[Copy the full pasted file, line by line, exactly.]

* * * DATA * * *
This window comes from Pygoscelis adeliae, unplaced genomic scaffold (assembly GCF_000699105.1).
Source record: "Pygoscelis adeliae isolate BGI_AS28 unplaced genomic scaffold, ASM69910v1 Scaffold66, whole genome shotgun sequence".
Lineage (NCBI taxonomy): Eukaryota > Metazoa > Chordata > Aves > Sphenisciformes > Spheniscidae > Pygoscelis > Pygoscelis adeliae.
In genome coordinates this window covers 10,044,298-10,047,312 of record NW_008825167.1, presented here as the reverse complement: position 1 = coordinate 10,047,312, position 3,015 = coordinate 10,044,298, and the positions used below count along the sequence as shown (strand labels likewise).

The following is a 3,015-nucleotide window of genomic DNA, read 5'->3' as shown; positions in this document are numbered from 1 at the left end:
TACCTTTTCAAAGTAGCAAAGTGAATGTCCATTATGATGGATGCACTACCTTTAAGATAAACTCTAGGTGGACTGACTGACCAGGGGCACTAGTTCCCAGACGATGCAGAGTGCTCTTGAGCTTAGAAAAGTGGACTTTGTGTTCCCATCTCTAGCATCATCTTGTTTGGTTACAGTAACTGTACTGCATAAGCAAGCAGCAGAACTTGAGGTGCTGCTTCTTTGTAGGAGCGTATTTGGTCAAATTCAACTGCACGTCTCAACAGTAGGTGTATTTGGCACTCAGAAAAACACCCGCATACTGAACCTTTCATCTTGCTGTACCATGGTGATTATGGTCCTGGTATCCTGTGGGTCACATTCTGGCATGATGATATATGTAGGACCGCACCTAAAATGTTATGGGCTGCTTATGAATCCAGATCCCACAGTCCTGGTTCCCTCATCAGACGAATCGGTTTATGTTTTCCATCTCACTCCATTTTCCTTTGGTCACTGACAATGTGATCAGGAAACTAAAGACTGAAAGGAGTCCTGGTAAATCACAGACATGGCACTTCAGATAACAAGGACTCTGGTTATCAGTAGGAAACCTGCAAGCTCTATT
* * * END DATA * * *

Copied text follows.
This window comes from Pygoscelis adeliae, unplaced genomic scaffold (assembly GCF_000699105.1).
Source record: "Pygoscelis adeliae isolate BGI_AS28 unplaced genomic scaffold, ASM69910v1 Scaffold66, whole genome shotgun sequence".
Lineage (NCBI taxonomy): Eukaryota > Metazoa > Chordata > Aves > Sphenisciformes > Spheniscidae > Pygoscelis > Pygoscelis adeliae.
In genome coordinates this window covers 10,044,298-10,047,312 of record NW_008825167.1, presented here as the reverse complement: position 1 = coordinate 10,047,312, position 3,015 = coordinate 10,044,298, and the positions used below count along the sequence as shown (strand labels likewise).

The following is a 3,015-nucleotide window of genomic DNA, read 5'->3' as shown; positions in this document are numbered from 1 at the left end:
TACCTTTTCAAAGTAGCAAAGTGAATGTCCATTATGATGGATGCACTACCTTTAAGATAAACTCTAGGTGGACTGACTGACCAGGGGCACTAGTTCCCAGACGATGCAGAGTGCTCTTGAGCTTAGAAAAGTGGACTTTGTGTTCCCATCTCTAGCATCATCTTGTTTGGTTACAGTAACTGTACTGCATAAGCAAGCAGCAGAACTTGAGGTGCTGCTTCTTTGTAGGAGCGTATTTGGTCAAATTCAACTGCACGTCTCAACAGTAGGTGTATTTGGCACTCAGAAAAACACCCGCATACTGAACCTTTCATCTTGCTGTACCATGGTGATTATGGTCCTGGTATCCTGTGGGTCACATTCTGGCATGATGATATATGTAGGACCGCACCTAAAATGTTATGGGCTGCTTATGAATCCAGATCCCACAGTCCTGGTTCCCTCATCAGACGAATCGGTTTATGTTTTCCATCTCACTCCATTTTCCTTTGGTCACTGACAATGTGATCAGGAAACTAAAGACTGAAAGGAGTCCTGGTAAATCACAGACATGGCACTTCAGATAACAAGGACTCTGGTTATCAGTAGGAAACCTGCAAGCTCTATT